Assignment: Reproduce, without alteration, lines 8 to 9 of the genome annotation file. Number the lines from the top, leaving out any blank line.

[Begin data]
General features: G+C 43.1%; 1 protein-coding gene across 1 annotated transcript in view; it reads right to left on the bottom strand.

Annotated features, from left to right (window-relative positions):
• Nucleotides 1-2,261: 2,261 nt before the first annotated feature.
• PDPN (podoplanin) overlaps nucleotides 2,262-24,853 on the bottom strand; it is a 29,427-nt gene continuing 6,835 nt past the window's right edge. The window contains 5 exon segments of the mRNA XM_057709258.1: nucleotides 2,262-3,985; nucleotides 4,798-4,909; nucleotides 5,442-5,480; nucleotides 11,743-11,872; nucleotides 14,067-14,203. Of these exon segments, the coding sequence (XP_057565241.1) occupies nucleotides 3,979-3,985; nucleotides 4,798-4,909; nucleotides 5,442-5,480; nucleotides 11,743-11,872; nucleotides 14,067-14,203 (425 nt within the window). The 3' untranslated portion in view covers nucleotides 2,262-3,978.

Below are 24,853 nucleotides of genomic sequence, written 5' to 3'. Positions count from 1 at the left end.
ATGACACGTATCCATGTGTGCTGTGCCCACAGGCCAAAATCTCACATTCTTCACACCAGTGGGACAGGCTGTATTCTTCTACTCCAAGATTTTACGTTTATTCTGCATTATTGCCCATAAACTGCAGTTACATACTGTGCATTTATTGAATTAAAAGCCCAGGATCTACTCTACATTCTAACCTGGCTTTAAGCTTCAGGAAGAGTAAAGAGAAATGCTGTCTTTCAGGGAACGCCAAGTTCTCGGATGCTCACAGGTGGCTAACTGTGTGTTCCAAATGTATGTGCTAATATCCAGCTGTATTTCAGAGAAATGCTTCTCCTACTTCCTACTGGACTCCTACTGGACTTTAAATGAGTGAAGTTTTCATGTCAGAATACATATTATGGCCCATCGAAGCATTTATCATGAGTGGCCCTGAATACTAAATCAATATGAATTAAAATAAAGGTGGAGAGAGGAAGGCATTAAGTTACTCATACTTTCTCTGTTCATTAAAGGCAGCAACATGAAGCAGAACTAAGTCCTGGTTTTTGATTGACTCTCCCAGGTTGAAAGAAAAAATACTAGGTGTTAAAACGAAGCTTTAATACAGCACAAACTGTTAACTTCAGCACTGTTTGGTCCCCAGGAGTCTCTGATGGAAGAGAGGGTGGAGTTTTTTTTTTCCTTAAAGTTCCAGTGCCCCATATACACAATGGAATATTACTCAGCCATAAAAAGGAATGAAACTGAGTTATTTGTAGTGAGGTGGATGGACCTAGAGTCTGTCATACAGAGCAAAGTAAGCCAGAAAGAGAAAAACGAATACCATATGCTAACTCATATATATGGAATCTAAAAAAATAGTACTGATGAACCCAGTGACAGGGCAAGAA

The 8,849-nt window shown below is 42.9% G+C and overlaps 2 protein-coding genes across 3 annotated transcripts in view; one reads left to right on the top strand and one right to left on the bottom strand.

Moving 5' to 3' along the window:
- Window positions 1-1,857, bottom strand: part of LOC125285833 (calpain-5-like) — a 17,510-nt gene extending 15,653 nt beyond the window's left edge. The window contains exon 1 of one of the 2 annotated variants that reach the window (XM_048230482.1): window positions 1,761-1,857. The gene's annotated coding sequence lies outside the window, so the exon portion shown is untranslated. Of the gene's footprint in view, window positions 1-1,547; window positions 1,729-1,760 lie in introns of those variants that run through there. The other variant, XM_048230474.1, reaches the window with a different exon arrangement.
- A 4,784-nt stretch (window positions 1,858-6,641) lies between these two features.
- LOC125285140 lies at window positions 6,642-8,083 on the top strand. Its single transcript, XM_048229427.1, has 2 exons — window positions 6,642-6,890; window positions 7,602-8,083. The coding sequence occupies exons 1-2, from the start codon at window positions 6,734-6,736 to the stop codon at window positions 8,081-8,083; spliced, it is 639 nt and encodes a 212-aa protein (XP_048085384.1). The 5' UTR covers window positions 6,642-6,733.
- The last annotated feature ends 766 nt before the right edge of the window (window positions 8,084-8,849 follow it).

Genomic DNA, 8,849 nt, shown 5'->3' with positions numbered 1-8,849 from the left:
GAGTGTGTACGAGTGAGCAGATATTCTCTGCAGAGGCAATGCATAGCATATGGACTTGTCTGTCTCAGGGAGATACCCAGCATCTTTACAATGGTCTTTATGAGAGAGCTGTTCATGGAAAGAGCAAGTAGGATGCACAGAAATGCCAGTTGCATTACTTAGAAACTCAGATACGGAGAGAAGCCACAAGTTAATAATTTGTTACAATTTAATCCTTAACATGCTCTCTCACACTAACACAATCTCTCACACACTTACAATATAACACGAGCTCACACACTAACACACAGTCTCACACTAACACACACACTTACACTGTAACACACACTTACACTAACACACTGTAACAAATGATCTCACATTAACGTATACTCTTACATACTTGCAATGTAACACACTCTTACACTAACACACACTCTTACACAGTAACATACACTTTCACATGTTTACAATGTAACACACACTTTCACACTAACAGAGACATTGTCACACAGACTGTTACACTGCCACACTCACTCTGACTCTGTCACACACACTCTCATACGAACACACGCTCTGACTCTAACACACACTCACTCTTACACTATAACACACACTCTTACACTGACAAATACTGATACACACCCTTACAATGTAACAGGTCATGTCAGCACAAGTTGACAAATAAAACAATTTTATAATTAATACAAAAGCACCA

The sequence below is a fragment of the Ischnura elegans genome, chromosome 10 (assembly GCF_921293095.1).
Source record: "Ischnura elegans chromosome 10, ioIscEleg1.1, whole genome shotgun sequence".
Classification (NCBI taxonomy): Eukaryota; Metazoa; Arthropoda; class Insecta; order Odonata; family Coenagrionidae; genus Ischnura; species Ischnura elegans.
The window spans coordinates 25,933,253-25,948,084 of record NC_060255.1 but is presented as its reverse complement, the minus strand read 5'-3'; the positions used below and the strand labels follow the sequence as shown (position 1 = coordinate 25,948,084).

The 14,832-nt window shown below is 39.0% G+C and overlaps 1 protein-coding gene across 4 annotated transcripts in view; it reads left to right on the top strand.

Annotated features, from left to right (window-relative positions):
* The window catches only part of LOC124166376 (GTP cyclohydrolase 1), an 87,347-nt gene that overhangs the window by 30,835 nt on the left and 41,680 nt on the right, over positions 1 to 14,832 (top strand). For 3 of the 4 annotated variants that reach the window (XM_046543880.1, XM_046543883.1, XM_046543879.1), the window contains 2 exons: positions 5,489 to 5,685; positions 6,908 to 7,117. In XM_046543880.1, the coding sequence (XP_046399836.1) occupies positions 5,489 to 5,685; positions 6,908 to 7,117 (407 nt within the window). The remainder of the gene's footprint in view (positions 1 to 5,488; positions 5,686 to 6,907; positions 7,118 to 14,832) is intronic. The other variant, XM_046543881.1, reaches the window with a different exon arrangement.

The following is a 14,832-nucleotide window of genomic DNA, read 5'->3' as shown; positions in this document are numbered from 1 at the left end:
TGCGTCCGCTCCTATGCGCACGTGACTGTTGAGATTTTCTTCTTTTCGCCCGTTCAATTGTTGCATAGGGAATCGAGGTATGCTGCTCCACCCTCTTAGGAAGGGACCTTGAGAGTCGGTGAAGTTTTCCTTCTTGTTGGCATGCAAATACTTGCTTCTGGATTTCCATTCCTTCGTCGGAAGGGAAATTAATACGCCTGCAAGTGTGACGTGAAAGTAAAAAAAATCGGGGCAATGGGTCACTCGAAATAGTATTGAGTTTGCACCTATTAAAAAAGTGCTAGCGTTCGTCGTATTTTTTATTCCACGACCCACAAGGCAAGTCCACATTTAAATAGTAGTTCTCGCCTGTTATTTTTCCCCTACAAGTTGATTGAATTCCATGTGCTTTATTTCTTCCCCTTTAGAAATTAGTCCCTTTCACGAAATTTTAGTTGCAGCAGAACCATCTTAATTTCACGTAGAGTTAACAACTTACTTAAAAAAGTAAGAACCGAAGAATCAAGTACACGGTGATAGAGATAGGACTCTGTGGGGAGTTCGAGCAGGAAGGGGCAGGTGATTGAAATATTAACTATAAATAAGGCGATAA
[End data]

Moving 5' to 3' along the window:
- Window positions 1-1,857, bottom strand: part of LOC125285833 (calpain-5-like) — a 17,510-nt gene extending 15,653 nt beyond the window's left edge. The window contains exon 1 of one of the 2 annotated variants that reach the window (XM_048230482.1): window positions 1,761-1,857. The gene's annotated coding sequence lies outside the window, so the exon portion shown is untranslated. Of the gene's footprint in view, window positions 1-1,547; window positions 1,729-1,760 lie in introns of those variants that run through there. The other variant, XM_048230474.1, reaches the window with a different exon arrangement.